For more information about the award requirements, please contact the Center for Multicultural Initiatives.
Actor, director and author
Award-winning actress and activist
Oscar-winning producer and director
Shark Tank star and entrepreneur
Rapper, author, activist
|2011||Lou Gossett Jr.|
Founder, Eracism Foundation
|2010||Susan L. Taylor|
Editor Emeritus, Essence magazine
Founder, National Cares
Actor, producer, human rights activist
Human rights activist and entertainer
|2007||Ruby Dee||Sean Buono|
|2006||Former Ambassador Andrew Young||Nerissa Brown|
|2005||Coretta Scott King||Sheila L. Brooks|
Andrew W. Gaines
Kathryn M. Miller
Jameelah M. Muhammad
Ashley K. Seal
|2004||Daniel G. Mulhern|
First Gentleman of Michigan
George Davis III
|2003||Edsel B. Ford|
Ford Motor Company
|Crystal D. Allen|
Steven D. Townsend
Crystal A. Wilkerson
|2002||Martin Luther King III|
President, Southern Christian Leadership Conference
|Ashli C. Bobo|
Rhonda R. Hanna
Joi C. Olden
Diana L. Pochmara
Vice-President, Worldwide Purchasing &
North American Operations
General Motors Corporation
|Angel D. Guy|
Brian S. Jaye
Ann R. Lefkowitz
|2000||Robert N. Cooper|
President, Ameritech Michigan
|Annie O. Chung|
Bonefacio F. De La Rosa
LaShanda P. Evans
Kristin J. Kouba
Razzaaq S. McConner
Aniesha K. Mitchell
Tamarcus D. Southward
Ralph E. Williams, II
Mychal C. Thom
Chairman, The Bing Group
|Jerry W. Autry, II|
Adrienne D. Carter
Ronald L. Howell, Jr.
Shawn R. McLernon
Shaunda N. Scruggs
Natasha P. Vanover
|1998||Robert J. Eaton|
Chairman and Chief Executive Officer
Doron M. Elliott
Dedra L. McGlory
|1997||William C. Brooks|
Vice President, Corporate Affairs
General Motors Corporation
|1996||Father William T. Cunningham|
Executive Director, FOCUS: Hope
Kelly M. Schehr
|1995||Denise Langford Morris|
Judge, Oakland County Circuit Court
Gregory Sharp, Jr.
|1994||Conrad Mallett, Jr.|
Associate Justice, Michigan Supreme Court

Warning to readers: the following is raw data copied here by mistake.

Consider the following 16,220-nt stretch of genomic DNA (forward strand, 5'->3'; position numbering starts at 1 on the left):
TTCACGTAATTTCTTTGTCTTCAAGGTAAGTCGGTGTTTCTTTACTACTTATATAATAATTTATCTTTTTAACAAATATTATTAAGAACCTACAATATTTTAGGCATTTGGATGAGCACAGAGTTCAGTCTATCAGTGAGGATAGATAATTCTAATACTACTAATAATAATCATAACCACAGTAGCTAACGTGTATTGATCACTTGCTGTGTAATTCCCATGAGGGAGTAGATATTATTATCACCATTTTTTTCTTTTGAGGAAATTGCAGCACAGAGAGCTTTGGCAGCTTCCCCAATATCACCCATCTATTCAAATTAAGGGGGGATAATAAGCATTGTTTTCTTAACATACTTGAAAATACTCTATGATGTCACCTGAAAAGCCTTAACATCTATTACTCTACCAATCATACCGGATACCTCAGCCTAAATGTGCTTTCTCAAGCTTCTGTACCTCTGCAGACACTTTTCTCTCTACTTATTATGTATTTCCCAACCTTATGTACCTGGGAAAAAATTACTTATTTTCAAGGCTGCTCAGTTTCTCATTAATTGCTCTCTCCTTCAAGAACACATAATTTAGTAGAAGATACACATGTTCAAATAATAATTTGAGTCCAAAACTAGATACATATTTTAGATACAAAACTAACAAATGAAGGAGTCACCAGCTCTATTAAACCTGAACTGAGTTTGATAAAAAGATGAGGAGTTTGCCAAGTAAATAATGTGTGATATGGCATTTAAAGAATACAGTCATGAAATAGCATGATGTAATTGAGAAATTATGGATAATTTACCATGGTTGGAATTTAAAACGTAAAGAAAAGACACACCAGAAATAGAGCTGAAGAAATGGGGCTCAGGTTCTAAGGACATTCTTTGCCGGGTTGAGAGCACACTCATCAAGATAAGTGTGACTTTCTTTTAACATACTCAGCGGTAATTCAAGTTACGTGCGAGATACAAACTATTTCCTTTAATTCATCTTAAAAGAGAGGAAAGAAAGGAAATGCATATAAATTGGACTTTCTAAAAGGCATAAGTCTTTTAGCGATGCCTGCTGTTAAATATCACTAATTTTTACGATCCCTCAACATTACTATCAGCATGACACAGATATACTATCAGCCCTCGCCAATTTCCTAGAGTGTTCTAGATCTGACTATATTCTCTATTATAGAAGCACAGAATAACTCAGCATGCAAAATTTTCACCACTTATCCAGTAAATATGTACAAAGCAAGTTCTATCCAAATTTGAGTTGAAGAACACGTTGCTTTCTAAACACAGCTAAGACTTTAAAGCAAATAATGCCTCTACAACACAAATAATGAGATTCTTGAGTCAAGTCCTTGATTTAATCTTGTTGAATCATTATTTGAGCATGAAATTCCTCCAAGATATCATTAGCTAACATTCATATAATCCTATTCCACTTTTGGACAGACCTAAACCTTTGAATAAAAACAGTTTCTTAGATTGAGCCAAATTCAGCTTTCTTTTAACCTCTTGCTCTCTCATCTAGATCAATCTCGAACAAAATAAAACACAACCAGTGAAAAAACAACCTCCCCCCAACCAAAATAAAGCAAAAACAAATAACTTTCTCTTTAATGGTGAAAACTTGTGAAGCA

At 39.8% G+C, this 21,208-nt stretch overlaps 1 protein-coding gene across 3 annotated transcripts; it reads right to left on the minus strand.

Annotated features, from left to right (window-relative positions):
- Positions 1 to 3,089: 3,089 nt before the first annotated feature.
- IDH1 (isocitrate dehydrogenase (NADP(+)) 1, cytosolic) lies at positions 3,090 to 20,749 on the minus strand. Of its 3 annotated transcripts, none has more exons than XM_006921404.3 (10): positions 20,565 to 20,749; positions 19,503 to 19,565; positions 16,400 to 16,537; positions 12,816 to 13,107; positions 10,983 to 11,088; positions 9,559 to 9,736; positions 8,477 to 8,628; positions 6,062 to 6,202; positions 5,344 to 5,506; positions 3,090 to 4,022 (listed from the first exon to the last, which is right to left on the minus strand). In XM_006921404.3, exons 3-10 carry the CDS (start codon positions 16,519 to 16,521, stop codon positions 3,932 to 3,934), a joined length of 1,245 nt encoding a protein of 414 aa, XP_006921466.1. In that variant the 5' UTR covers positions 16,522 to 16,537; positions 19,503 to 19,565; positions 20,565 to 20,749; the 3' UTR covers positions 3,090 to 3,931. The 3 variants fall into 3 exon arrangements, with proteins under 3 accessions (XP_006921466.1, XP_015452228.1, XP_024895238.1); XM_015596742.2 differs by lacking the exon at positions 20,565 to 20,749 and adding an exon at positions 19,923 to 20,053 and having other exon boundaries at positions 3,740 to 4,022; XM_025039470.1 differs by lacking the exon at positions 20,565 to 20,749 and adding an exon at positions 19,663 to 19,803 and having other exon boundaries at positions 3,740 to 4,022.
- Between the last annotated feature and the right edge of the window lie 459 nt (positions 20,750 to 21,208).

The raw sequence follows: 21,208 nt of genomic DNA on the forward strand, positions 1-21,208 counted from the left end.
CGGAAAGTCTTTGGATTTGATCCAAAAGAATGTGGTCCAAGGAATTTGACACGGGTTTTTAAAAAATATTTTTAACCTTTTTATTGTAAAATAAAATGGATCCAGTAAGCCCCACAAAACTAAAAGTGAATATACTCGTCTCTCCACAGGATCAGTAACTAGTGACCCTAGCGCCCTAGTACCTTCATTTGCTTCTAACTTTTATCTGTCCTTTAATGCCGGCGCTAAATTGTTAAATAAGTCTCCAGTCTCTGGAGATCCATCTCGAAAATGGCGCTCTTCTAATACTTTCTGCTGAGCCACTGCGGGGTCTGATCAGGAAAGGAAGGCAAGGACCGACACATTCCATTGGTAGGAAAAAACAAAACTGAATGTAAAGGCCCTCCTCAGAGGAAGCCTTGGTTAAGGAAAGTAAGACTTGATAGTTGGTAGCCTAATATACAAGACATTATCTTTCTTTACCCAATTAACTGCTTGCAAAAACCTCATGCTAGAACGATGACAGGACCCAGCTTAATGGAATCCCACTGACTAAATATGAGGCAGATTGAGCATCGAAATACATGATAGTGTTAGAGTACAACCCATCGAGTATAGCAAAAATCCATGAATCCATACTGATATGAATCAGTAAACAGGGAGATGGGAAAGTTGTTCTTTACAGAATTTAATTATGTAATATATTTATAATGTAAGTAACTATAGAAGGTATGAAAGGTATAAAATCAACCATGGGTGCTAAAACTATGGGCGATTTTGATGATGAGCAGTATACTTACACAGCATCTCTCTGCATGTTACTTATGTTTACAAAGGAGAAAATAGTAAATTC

then mayoral candidate, City of Detroit
Are you a student leader? Have you contributed to breaking down racial and cultural stereotypes?
- Am I involved in one of 250 student organizations on campus?
- Do I volunteer?
- Have I made a difference at OU?
If you answered “yes” to one or more of these questions you may qualify to apply for the Keeper of the Dream Scholarship Award. Apply now. Experience the rewards of making a difference.
Nomination or Self-Nomination Form
The Keeper of the Dream Award, established in January 1993, recognizes Oakland University undergraduate students who contribute to interracial understanding and good will.
Awards range from $2,500 to $5,000 and are available to students who have demonstrated strong citizenship, scholarship and leadership in breaking down cultural stereotypes and in promoting interracial understanding. The awards are presented publicly each year at the annual Keeper of the Dream Celebration.
Scholarship awards will be distributed and divided evenly during the fall and winter terms.
Nominees must possess all of the following attributes:
- current cumulative grade-point average of 3.0
- demonstrated campus involvement
- record of responsible citizenship
- enrollment in a minimum of 12 credits each term for fall 2017 and winter 2018 semesters (8 credits each semester for graduate students)
Resume should highlight your involvement and leadership in working to promote racial understanding and to break down cultural barriers and stereotypes at Oakland University.
Essay should be 500 words or less and describe how you have made a positive impact on improving interracial understanding within the Oakland University community. Your essay should be clear and concise.
Include three (3) verifiable letters of nomination or support from members of the Oakland University community (faculty or staff) who can address your work at Oakland University on interracial/multicultural issues.
All nominations are due by 5 p.m. on Friday, October 14, 2016.
For additional information, please contact the Center for Multicultural Initiatives.